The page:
What About the Law?

Since the current Selective Service registration system started in 1980, millions of people have refused to register. Millions more have broken the draft laws in other ways (including by not reporting address changes or encouraging others to refuse to register).

The government tried to enforce registration and failed. Nobody has been indicted for refusing to register since 1986. The government couldn’t prosecute a million people anyway. Instead, they used a few token trials to try to intimidate us. But in cities where these “show trials” were held, the registration rates went down, not up.

People who are quiet about resistance have been safe. 19 of the 20 nonregistrants who were prosecuted in the 1980s were outspoken public advocates of resistance. Most of them wrote letters to the SSS saying they wouldn’t register. The 20th man indicted didn’t know he was supposed to register, and was indicted by mistake. The government dropped the charges against him in embarrassment. Even for those of us who speak out publicly, the risk is small. Thousands of people publicized their resistance, but only 19 of them were indicted.

Most people do register eventually. But often they register several years late, when they are too old to be drafted anyway. People who register are supposed to notify the SSS whenever they move, but most people don’t. If the SSS can’t find you, they can’t draft you. In one test, the sSS could find fewer than 1 out of every 4 registrants!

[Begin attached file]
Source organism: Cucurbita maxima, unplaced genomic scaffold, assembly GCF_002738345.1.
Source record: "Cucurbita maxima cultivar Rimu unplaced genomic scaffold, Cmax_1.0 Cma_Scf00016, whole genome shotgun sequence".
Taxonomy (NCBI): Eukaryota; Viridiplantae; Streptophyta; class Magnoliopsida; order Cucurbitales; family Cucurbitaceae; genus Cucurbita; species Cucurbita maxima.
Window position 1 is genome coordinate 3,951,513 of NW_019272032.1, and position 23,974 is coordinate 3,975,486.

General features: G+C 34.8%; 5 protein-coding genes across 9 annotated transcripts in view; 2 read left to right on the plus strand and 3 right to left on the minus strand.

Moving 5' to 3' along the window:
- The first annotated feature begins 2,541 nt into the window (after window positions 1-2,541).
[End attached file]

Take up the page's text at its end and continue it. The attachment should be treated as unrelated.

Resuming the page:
Financial Aid and Drivers’ Licenses

In late 2020, Congress voted to eliminate the requirement to register with the SSS to be eligible for Federal student aid. That change will take effect as soon as the FAFSA student aid form is revised, and not later than 2023.

In some states, the motor vehicle bureau registers you with the SSS if you apply for a driver’s license. It’s up to you to decide if being able to drive is worth the risk of being drafted.

Warning Letters are Junk Mail

You might get letters from the SSS telling you to register, or saying your name has been sent to the Justice Department for “investigation and, if appropriate, prosecution.” Don’t believe them. These letters look official, but they’re only junk mail. The SSS sends millions of these letters to lists of people it gets from the IRS, drivers’ licenses, and business mailing lists. If you ignore these letters, the SSS will add your name to the millions of other “possible nonregistrants” that the Justice Department refuses to prosecute. None of these people have been prosecuted.

In 2017, for example, the SSS sent more than 180,000 names and addresses of suspected nonregistrants to the Justice Department. Nothing was done to investigate or prosecute any of them.